The video game industry has grown up, and the culture needs to act like it

    It’s like a dream come true. After more than 35 years of enjoying everything about video gaming, I can sit back and say that the industry has finally grown up. Long gone are the days where video games are considered kids’ toys. Competitive gaming has gone from temporary set-ups in shopping malls to selling out major arenas. The hosts of our late night talk shows can talk about video gaming with respect rather than snickering. Mainstream media covers video game news as they do any other, and many now have full-time staff that know and love games as much as we do. People actually want to appreciate video game history and the people within it, rather than roll their eyes at the mere mention of anything older than an Xbox.

    I look around and I see it all happening and I can only smile. After all, it only took 35 years for the rest of the world to start looking at the video game industry and history with the same wide eyes I’ve gazed upon it with since 1981. Sadly, however, it’s just not enough. The industry has finally grown up and become a peer to older forms of media such as film, books and television. Now it’s time for the culture to act like it.

    That’s likely quite a polarizing statement, and quite frankly, it should be. This form of entertainment we all love is at a tipping point, one that could allow it to continue to grow into an even greater thing, or one that will see a huge shake-out that cause more long-term damage than the industry crashes of the 1980s did. It’s taken too long for gaming to be taken seriously for that to happen, so here are the things I feel need to happen to help all of us continue to grow.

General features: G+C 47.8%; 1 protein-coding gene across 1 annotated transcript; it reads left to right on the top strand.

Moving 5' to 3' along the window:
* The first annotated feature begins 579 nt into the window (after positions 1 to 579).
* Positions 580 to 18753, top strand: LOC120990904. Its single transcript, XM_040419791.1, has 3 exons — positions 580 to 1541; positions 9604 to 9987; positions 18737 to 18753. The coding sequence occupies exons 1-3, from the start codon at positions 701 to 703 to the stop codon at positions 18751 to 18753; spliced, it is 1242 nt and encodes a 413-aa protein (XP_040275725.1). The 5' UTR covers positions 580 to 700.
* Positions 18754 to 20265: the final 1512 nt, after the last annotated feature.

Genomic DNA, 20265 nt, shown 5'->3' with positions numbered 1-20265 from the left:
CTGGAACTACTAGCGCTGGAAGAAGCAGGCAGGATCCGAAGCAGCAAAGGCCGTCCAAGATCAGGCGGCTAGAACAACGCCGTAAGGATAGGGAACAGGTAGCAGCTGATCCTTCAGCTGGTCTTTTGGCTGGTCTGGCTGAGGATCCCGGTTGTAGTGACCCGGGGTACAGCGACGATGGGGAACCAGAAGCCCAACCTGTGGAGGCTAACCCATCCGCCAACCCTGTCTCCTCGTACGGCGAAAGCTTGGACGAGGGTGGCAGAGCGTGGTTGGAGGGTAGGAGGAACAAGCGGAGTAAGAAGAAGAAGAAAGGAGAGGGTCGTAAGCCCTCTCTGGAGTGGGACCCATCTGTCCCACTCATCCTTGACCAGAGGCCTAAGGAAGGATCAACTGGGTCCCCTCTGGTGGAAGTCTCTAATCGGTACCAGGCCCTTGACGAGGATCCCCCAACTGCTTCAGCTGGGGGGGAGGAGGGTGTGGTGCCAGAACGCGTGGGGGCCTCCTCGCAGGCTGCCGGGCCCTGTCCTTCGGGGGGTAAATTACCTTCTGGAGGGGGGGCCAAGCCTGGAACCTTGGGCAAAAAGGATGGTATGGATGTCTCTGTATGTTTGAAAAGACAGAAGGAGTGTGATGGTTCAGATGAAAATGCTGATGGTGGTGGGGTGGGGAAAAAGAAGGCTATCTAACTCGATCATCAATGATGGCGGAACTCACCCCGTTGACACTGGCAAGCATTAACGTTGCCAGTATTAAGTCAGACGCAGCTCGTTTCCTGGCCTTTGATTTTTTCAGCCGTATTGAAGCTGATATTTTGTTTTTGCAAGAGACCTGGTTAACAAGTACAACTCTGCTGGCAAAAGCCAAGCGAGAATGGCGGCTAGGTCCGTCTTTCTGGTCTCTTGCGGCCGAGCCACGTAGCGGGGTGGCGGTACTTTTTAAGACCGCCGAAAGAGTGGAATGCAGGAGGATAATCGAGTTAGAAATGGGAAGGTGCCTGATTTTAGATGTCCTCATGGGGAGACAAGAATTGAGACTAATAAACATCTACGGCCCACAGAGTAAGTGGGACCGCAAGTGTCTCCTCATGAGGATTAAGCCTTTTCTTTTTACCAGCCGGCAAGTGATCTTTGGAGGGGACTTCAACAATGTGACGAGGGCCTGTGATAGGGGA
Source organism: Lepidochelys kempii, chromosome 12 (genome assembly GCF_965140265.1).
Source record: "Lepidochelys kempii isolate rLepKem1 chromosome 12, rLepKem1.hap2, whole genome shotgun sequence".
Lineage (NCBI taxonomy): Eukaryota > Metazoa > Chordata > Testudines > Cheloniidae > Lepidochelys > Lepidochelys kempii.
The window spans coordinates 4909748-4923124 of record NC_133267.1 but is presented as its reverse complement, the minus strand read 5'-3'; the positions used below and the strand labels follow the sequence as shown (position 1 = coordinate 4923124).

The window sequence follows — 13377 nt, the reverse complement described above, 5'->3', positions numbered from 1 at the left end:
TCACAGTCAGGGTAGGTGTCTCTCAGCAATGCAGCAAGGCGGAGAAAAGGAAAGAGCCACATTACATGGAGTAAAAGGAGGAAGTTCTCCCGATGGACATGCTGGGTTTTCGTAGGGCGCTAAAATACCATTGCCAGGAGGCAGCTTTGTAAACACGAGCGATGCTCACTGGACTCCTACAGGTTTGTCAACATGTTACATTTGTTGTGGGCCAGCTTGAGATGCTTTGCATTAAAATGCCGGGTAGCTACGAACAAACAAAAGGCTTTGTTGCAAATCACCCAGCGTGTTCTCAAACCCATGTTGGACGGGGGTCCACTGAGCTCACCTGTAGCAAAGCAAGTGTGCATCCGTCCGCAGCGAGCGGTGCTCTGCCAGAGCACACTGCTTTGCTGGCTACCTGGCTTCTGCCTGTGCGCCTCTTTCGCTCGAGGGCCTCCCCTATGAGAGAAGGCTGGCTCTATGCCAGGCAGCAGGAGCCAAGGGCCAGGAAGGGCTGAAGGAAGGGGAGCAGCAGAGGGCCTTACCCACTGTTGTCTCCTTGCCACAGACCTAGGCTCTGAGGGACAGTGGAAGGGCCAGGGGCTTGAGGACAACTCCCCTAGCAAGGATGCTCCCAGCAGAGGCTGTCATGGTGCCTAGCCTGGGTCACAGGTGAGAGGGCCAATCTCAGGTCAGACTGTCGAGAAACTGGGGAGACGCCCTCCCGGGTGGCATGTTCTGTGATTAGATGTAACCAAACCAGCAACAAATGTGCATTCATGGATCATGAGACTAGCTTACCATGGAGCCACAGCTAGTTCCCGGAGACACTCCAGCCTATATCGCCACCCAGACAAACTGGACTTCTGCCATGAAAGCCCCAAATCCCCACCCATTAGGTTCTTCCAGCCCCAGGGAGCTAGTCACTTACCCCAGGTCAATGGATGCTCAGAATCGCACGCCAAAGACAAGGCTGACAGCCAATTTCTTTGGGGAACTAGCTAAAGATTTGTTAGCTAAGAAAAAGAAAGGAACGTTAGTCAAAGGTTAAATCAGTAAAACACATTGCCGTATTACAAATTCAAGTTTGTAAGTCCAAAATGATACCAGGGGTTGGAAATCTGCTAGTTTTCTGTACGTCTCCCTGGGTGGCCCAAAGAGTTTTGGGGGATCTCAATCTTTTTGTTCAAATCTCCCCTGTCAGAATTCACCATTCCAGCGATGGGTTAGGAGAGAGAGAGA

Start Treating Your Business Like a Business

    The number of Twitch streamers, eSports players and YouTube “celebrities” connected to the video game world today consist of numbers that were unimaginable less than a decade ago. The number of those people who have absolutely no business plan is staggering, as is the number of them who seemingly refuse to evolve themselves.

    If you are making money off of online content and merch from it, you rock. If you are involved with a well-sponsored eSports team or league, good for you. Do you know what’s next? Forget about what works right now and start figuring out how to ensure you stay in demand with what’s coming. Many YouTubers, for example, are failing to realize that their audience today is going to grow, evolve or become bored with their act eventually. Many eSports players have no Plan B for what happens when their game of choice falls out of favor, or what they’ll do when they get old enough to lose half a step to younger players who can take advantage.

    This landscape is constantly changing, and if you aren’t changing with it, you will eventually be left behind. This is a part of branding and business in every other industry, so there’s no need to let that slip by in the world of video gaming. If this is your business, treat it like one and run it like one.

    Dress for Success

    I’m a jeans a t-shirt kind of guy, so I get the lack of desire to wear anything that isn’t comfortable at any given time. But sometimes you have to, especially if you want to claim to be a professional in this space. Even the best players in the NFL and NBA are expected to dress well, and with good reason.

    The number of people I see get into E3 with professional badges, just to dress like its laundry day in the 7th Level of Hell is staggering. Even more shocking with that, really, is how many of them I later see complaining about having a hard time finding new opportunities. Now, I’m not saying you need to dress up in dorky suit and tie and stick your thumb up in the air like you like it, nor am I suggesting that you go corporate and cover up your ink and dye your hair into normal colors. Make it your own, by all means, just make it look like you take this seriously.